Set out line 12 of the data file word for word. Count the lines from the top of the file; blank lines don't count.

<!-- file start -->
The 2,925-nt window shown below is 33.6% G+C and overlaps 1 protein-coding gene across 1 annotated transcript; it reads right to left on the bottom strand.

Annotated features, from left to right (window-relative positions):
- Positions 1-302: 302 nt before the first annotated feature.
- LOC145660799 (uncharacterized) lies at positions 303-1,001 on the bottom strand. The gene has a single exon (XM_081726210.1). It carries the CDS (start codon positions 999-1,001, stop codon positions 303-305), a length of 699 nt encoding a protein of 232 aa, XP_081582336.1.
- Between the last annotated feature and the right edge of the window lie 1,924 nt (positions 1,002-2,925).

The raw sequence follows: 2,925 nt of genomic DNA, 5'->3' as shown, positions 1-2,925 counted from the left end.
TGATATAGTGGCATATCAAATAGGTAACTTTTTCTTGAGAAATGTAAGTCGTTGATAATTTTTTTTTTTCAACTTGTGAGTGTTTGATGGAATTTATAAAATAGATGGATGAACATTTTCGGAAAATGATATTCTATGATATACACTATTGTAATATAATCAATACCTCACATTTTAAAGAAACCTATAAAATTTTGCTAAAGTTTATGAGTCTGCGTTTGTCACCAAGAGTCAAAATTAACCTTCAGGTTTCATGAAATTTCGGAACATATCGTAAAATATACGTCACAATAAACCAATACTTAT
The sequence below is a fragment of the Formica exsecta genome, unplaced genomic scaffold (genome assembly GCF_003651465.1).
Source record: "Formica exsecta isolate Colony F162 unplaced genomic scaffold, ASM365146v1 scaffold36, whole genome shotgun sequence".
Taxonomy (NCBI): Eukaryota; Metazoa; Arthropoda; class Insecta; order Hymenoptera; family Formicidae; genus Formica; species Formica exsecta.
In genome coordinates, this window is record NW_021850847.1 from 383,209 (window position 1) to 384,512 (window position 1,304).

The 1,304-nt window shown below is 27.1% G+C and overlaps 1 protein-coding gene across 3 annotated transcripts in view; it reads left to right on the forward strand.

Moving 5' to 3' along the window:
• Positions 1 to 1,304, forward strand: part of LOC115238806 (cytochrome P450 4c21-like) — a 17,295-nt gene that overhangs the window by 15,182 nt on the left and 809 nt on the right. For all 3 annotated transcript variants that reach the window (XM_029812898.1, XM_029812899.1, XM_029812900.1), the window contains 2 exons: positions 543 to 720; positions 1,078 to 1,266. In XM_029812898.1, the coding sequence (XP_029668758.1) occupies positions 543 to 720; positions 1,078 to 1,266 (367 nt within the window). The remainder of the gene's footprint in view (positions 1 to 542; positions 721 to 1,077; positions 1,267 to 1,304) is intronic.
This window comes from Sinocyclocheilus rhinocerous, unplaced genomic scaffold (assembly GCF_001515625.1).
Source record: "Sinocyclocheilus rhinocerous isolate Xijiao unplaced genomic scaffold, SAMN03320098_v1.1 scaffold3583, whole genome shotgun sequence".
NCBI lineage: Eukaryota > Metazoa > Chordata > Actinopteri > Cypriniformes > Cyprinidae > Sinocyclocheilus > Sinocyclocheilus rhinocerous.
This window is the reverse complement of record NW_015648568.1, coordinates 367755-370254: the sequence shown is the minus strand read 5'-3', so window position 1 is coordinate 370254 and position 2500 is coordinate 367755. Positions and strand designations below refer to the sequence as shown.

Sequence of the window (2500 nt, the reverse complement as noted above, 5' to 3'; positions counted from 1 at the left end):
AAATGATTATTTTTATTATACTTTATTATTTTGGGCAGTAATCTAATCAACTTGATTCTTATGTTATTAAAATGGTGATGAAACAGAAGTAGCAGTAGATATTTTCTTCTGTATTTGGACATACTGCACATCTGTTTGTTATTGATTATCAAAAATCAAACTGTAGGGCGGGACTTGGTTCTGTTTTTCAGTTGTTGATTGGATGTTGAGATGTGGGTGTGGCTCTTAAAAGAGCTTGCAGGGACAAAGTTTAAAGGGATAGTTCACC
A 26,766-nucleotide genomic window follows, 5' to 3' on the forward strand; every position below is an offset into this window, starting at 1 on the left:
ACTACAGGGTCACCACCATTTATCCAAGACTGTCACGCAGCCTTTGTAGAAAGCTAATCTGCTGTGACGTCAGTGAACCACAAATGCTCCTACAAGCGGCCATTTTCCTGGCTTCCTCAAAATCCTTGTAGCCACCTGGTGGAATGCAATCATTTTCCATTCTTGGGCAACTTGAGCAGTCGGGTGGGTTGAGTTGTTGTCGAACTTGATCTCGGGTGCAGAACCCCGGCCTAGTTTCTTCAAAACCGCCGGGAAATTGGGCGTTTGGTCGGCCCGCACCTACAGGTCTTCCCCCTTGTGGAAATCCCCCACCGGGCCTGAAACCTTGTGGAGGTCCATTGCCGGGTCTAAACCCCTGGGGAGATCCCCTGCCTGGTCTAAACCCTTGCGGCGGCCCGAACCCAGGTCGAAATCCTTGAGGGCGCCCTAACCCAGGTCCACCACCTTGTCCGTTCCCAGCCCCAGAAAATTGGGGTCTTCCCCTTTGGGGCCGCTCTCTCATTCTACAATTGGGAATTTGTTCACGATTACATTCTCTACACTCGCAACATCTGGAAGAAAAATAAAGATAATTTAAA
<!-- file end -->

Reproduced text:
The 1,304-nt window shown below is 27.1% G+C and overlaps 1 protein-coding gene across 3 annotated transcripts in view; it reads left to right on the forward strand.